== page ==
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HawgBeat’s coverage of the Diamond Hogs’ Road to Omaha is brought to you by CJ’s Butcher Boy Burgers, which has locations in Fayetteville and Russellville.
FAYETTEVILLE — Watching the game from his condo in Nashville, Brady Toops had flashbacks when Charlie Welch sent a packed Baum-Walker Stadium into pandemonium with a three-run home run Monday night.
The swing gave the Razorbacks a 6-2 lead over Nebraska and, coming in the eighth inning, essentially punched their ticket to the super regional round of the NCAA Tournament.
It wasn’t exactly the same situation as Toops’ legendary grand slam, which – 17 years and 1 day earlier – helped Arkansas stave off elimination against Wichita State in the 2004 Fayetteville Regional, but the former catcher immediately felt a connection to Welch.
“I wasn’t there, but to see the energy in that stadium and even to hear the noise when that ball was hit, it took me back 2004, took me back to the grand slam,” Toops said. “It definitely reminded me of 2004 as far as Hog fans expecting a big moment – a big moment in a big game.
“I think the similarities of it was just the build up and the electricity and then the payoff when you see the ball go over the fence. It’s those kind of moments that have electrified Hog fans and I think, ultimately, has really been a huge part of building the University of Arkansas program since its inception.”
With Arkansas now on the verge of a third straight trip to the College World Series, Toops will be back at Baum-Walker Stadium this weekend.
Although he’s made it back for a series every couple of years or so, it will be the first time Toops will be in Fayetteville for the postseason – either a regional or super regional – since his playing days ended.
The trip will actually be his second time seeing this year’s team in person, as he and former teammate Jason Reynolds – who also lives in the Nashville area – made the less than three-hour drive east to Knoxville for the Tennessee series last month.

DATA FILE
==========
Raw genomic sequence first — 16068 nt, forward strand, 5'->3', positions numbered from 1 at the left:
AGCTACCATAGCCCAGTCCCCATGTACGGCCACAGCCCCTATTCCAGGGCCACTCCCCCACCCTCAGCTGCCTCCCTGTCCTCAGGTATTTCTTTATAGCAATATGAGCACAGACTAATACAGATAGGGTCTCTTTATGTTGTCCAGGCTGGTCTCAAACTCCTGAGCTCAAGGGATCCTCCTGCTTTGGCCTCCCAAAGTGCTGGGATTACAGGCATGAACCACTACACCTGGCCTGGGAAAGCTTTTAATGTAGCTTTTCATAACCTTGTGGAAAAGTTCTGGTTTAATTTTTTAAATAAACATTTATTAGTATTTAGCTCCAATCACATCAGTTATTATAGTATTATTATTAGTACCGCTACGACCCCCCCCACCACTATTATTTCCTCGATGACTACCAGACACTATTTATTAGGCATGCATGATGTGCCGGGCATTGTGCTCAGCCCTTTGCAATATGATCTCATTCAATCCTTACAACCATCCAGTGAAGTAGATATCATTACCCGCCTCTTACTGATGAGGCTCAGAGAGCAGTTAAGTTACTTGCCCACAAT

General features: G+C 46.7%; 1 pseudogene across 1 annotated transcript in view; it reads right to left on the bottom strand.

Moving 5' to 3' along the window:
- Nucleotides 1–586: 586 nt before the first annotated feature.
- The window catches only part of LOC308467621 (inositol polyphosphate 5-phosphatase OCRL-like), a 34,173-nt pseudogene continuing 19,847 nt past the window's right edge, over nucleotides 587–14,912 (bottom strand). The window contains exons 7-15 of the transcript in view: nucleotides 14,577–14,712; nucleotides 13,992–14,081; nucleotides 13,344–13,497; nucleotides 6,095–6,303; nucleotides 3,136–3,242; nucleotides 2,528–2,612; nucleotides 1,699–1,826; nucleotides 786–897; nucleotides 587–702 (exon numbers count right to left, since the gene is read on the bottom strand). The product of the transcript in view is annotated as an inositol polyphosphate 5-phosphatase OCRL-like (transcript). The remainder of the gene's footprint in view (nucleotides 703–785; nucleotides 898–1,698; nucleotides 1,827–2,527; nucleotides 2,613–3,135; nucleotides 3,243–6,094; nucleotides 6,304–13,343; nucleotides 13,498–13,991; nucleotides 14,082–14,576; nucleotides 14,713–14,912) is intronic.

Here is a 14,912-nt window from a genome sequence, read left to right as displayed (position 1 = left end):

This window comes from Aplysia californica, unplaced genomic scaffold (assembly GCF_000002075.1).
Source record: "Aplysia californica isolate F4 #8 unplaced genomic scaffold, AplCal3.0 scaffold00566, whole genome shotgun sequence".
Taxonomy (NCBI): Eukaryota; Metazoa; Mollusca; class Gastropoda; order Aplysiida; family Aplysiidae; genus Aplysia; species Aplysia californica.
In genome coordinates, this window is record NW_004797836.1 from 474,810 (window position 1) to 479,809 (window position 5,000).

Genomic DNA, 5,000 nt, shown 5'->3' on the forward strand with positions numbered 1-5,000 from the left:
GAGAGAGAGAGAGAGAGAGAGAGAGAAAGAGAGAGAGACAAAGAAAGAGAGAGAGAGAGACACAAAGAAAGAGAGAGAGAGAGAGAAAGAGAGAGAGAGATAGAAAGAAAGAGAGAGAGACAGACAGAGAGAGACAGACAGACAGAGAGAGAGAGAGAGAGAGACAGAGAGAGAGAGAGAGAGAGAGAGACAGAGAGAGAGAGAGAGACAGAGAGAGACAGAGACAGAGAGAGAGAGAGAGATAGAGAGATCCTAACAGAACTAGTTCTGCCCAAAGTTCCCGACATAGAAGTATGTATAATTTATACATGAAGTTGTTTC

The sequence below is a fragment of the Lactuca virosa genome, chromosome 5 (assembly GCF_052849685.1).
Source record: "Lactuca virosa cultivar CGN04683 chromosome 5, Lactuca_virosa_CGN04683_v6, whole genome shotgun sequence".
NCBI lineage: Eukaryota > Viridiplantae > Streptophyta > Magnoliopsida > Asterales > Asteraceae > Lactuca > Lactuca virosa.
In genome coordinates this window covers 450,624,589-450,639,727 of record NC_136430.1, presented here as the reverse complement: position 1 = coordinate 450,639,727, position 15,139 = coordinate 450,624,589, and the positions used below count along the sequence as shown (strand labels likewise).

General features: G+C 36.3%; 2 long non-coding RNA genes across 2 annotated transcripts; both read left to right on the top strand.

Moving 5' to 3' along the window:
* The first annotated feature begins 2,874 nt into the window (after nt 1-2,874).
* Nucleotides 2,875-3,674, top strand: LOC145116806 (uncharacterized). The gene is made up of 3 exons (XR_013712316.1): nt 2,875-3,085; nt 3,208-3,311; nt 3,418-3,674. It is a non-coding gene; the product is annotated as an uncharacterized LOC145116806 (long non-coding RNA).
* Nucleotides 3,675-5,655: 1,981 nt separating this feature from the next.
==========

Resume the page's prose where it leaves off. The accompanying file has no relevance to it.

It was while watching the top-ranked Razorbacks take two of three from the top-five Volunteers that Toops told another former teammate – current director of operations Clay Goodwin – that he’d be in Fayetteville for the postseason.
“I was hanging with Clay Goodwin…and I just said, ‘Dude, I’m going to find a way to get to Baum in the postseason run,’” Toops said. “I couldn’t make it for regionals and I just said, ‘Hey, if they make it to supers, I’m coming.’”
He has already been in touch with several of his teammates on that 2004 team, which won the SEC and made it to Omaha in Dave Van Horn’s season season as head coach, and plans to have a reunion of sorts, with Scott Hode in charge of finding him tickets.
Known by many for his music career, which sent him all over the country and to various parts of the world over the span of a decade, Toops recently hit pause on that path and started reevaluating what he wanted to do with his life.
“I kind of burned out a couple years ago at just the pace of life I was going at and kind of went on a journey to figure out how to come back to myself and figure out what are the tools and resources that I need, that I hadn’t been taught, in order to just live with a deeper sense of well-being, purpose, connection,” Toops said. “In that process, I came across a number of incredible experts that taught me various tools and resources to thrive on an emotional level.”
That is how Soul Games was born. Talking with a friend about a year and a half ago, Toops co-founded the program that he described as a 10-week journey “exploring various modalities with world-class experts to increase well-being on a wholistic level.”
“It’s been really incredible,” Toops said of the program, which has a track for men and women. “It feels deeply purposeful and I feel like I’m serving humanity in a deep way.”
Whether it was during his time as a musician or since he started his new venture, Arkansas baseball has been a constant for Toops, who has high hopes for this year’s team.
“I’m just really stoked for this team,” Toops said. “They’re incredible. They do everything. They’re probably the most stacked team I’ve ever seen come through the University of Arkansas.”